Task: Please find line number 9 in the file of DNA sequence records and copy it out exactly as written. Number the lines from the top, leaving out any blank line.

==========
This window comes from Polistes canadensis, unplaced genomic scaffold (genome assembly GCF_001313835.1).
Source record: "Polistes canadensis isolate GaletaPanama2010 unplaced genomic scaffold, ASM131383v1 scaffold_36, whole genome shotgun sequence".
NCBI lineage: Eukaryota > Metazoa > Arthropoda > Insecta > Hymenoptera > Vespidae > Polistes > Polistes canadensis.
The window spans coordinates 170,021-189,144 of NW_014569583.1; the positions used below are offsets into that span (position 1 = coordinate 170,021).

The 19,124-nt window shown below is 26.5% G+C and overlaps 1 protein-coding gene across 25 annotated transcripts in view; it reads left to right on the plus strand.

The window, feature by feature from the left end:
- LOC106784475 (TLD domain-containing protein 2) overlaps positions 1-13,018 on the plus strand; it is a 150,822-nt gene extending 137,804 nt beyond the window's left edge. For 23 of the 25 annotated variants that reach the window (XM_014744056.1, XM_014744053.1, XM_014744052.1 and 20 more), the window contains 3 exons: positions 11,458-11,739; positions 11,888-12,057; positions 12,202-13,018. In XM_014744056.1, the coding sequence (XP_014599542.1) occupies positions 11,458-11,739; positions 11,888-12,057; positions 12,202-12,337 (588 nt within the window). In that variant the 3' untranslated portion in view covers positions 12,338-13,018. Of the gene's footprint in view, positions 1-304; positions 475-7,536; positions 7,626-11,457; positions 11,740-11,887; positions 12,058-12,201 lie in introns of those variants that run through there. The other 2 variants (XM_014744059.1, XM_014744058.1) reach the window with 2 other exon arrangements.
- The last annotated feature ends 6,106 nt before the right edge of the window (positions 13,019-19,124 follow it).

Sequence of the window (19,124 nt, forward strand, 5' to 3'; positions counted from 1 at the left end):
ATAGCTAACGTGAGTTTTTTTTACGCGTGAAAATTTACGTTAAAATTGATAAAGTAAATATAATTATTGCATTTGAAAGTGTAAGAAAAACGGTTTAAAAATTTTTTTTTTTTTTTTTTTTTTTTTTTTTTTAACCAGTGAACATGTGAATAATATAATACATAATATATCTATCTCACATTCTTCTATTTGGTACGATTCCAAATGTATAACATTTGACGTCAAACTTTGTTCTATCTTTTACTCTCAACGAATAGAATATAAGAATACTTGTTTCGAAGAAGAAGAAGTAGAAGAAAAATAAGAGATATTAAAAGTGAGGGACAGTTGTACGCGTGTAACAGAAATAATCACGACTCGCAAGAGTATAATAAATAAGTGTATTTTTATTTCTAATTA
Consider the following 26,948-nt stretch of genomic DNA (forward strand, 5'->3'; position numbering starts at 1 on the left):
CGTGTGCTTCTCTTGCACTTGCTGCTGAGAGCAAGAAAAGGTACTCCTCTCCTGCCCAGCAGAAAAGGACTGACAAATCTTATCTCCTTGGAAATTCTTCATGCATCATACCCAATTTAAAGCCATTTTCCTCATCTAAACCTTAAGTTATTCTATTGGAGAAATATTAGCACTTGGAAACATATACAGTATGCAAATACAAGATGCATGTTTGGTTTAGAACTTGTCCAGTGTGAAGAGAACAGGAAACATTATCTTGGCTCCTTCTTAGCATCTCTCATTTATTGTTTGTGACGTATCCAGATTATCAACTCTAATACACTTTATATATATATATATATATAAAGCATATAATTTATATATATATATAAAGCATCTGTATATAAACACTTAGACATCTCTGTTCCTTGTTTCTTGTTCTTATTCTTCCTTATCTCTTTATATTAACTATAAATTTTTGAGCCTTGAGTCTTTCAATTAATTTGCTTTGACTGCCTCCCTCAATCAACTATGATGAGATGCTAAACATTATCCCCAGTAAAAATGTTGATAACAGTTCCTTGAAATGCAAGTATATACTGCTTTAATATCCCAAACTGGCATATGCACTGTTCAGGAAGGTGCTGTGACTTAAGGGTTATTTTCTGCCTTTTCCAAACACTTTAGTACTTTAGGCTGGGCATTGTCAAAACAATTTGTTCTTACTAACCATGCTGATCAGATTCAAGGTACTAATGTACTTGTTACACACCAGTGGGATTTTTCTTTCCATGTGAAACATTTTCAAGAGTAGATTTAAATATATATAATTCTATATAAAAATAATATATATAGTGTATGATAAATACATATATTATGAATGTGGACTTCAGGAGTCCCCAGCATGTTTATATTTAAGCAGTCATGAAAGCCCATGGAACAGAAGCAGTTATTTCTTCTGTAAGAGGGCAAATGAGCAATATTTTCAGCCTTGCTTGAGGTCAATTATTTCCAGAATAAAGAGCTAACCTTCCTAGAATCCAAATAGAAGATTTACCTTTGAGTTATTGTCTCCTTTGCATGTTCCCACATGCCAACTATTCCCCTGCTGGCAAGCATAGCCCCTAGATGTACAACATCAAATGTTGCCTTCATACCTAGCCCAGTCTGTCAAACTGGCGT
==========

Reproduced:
Sequence of the window (19,124 nt, forward strand, 5' to 3'; positions counted from 1 at the left end):